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Dog Eye Discharge: What’s Normal?

Pretty white dog with red around his eyes while his owner wonders about dog eye discharge

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Different types of eye discharges are a fairly common problem in dogs. Sometimes it’s completely normal and harmless, while at other times it raises concerns. To learn when to worry about an eye discharge in your dog, keep on reading.

There are different steps that you will have to make in order to determine if your dog’s eye discharge is a red flag for more underlying health problems.

There are five common types of eye discharges in our canine friends. Every type could be linked to a different kind of problem. First of all, let’s determine what kind of discharge is coming from your dog’s eye.

5 Most Common Types Of Eye Discharge In Dogs

Let’s analyze together the five most common types of eye junk in dogs.

Crusts or little goops

Tears are essential in maintaining the health of eyes. They nourish the cornea – the clear layer at the front of the eye. Tears also help remove debris from the surface of the eyes.

Tears drain from the ductus located at the inner corner if the eyes, and sometimes a little but of crust or goop can accumulate in those areas. The goop is most commonly clear, or in a reddish-brown color.

You will most commonly see this material in the morning and in most cases it’s perfectly normal. You can easily remove it with a damp cloth.

This type of eye discharge shouldn’t cause any irritation or discomfort in your dog’s eyes. His eyes shouldn’t be red or inflamed.

If you notice any changes in your dog’s morning goop, either in consistency, color or his behavior — the best decision would be to contact your vet.

Excessive Eye Watering

Excessive eye watering or also known as epiphora is associated with many different conditions. These conditions can range from harmless to severe.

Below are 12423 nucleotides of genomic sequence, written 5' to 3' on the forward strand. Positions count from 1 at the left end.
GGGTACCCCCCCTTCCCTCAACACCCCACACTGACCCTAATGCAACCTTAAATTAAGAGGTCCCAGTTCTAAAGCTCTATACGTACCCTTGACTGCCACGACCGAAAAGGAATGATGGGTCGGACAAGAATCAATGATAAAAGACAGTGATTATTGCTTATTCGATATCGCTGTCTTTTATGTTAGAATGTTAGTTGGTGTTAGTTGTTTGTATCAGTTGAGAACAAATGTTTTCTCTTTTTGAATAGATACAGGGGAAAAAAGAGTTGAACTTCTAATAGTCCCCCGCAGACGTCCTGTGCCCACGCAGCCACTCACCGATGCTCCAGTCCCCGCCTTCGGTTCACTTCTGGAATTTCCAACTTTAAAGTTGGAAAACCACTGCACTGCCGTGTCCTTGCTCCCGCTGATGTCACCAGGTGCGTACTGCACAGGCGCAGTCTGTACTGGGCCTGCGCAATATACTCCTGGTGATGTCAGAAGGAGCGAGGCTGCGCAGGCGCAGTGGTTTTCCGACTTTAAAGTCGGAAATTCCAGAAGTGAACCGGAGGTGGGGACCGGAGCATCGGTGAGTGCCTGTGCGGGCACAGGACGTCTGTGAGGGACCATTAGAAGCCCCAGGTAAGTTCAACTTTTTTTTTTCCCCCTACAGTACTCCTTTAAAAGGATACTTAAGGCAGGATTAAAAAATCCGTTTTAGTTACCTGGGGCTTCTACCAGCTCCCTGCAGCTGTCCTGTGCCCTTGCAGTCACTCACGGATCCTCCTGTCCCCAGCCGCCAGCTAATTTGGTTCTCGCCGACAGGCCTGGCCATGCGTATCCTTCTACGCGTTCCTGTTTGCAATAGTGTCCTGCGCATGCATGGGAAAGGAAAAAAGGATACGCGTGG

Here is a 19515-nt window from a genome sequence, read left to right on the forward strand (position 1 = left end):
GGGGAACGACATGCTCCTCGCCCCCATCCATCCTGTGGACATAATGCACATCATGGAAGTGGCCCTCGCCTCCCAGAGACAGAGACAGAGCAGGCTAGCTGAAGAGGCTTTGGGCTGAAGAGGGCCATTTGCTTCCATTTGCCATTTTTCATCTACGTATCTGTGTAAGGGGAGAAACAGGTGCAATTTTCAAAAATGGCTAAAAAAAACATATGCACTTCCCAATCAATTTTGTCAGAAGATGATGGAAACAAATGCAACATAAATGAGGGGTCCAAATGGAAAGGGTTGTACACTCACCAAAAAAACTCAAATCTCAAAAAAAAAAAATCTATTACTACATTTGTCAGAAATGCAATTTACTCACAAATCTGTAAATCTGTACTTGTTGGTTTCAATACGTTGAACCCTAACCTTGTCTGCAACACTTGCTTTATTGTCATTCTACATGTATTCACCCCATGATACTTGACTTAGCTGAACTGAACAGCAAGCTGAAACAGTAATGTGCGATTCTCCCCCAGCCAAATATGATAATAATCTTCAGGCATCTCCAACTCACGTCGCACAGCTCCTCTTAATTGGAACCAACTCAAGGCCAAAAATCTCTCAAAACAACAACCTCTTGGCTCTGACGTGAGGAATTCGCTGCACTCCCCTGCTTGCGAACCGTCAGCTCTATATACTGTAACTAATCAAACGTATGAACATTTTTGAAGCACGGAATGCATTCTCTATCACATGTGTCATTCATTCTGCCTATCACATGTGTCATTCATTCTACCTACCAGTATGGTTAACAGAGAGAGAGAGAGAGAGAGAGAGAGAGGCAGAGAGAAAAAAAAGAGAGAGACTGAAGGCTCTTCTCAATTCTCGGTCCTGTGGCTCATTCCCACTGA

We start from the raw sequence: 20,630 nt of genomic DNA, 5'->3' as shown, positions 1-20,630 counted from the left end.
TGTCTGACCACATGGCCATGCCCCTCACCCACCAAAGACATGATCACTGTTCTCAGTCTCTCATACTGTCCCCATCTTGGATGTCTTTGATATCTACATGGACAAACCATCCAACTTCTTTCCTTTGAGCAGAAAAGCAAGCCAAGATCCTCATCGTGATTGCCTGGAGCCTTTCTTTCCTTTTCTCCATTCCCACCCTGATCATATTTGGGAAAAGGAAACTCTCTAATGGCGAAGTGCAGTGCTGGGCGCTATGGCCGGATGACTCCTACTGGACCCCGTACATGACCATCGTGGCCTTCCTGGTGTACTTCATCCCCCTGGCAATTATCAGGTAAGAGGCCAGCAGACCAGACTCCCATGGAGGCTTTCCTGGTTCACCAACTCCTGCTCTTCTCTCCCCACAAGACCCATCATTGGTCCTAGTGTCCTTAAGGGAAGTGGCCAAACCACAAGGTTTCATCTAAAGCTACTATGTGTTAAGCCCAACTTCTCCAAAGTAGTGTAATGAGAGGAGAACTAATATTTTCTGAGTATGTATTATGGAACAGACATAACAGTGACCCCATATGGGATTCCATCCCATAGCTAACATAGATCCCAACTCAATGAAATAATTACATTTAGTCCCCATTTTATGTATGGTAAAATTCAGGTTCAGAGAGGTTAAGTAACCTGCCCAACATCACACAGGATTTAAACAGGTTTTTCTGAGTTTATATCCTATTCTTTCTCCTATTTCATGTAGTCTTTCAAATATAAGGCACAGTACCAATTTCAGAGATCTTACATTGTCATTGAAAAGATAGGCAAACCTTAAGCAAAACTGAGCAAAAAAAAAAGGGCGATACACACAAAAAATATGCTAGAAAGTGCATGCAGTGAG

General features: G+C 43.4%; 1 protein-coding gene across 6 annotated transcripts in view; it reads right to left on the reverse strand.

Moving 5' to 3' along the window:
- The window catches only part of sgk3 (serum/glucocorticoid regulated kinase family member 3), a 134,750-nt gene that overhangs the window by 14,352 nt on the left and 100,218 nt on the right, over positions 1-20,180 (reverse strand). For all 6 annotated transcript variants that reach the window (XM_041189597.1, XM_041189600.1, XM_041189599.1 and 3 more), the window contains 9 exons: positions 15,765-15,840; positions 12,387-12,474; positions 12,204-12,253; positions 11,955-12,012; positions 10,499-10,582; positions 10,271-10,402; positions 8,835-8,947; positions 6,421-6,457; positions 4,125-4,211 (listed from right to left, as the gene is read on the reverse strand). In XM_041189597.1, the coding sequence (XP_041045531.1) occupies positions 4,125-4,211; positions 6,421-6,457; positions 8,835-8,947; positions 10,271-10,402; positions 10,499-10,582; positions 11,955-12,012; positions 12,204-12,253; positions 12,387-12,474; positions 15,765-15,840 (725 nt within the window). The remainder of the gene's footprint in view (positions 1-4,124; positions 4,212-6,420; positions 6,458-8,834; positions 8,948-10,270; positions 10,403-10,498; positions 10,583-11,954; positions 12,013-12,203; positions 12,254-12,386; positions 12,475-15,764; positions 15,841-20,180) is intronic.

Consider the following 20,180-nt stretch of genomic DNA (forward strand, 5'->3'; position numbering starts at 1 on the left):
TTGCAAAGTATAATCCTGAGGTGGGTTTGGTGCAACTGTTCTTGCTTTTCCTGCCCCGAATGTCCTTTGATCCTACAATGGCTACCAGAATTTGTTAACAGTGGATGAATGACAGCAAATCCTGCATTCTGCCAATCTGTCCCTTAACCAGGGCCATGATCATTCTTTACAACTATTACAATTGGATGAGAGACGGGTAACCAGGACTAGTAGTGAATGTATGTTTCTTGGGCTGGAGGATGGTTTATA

The most common ones are:

  1. Allergies
  2. Irritants
  3. Foreign bodies
  4. Anatomical abnormalities
  5. Glaucoma
  6. Blocked tear ducts
  7. Eye trauma

If your dog’s eyes are only mildly watering, in most cases there isn’t any reason to raise concerns. Monitor your dog for a day or two and see if you will notice any changes.

Maybe it’s just allergy season and your dog got a lot of pollen around his eyes. If you notice any other changes besides his eyes being watery, ask your vet for help.

Brown tear stains

Tear stains in a red or brown color are fairly common in light colored dogs. The discoloration occurs around the inner corners of their eyes. That happens because dog tears contain a pigment called “porphyrin”. This pigment turns a reddish brown color after prolonged exposure to air.

If you want to minimize the tears coming from your dog’s eyes, try the following:

Wipe their inner corners a few times a day with a warm and damp cloth. You can also use eye cleaning solution that is made specifically for dogs. Don’t use hydrogen peroxide!

Another thing to keep in mind is to keep the fur around your dog’s eyes trimmed and short. That will make the dog eye discharge less noticeable.

It can take a few months for the stains to lighten. It’s not an overnight process and you need to give it some time.

Dog Eye Mucus

Dry eye in dogs develop when a dog’s immune system starts to attack the glands in a dog’s body that produce tears.

Fewer tears result with the body trying to compensate that. The body starts making more mucus in order to lubricate the eyes. However, mucus cannot replace the function of tears and therefore the eyes become red and painful. In some severe cases ulcers can start to form.

If left untreated dry eyes in dogs can even end up in blindness.

If you notice dog eye mucus in a greenish color starting to form around your dog’s eyes, make an appointment with the vet. They will know what to do next.

The treatment is usually artificial tears or some other medications, and dogs respond pretty well to it.

Dog Green Eye Discharge

Dog’s producing green or yellow discharge from their eyes often have an eye infection. That’s particularly often the case if swelling and redness are also visible.

Eye infections can develop for a number of different reasons. Sometimes there are even a symptom of some other underlying diseases.

If you notice any symptoms of an eye infection in your dog, contact your vet immediately.

If left untreated, they can end up in blindness. However, the treatment of eye infections is dog is often a simple and painless procedure.

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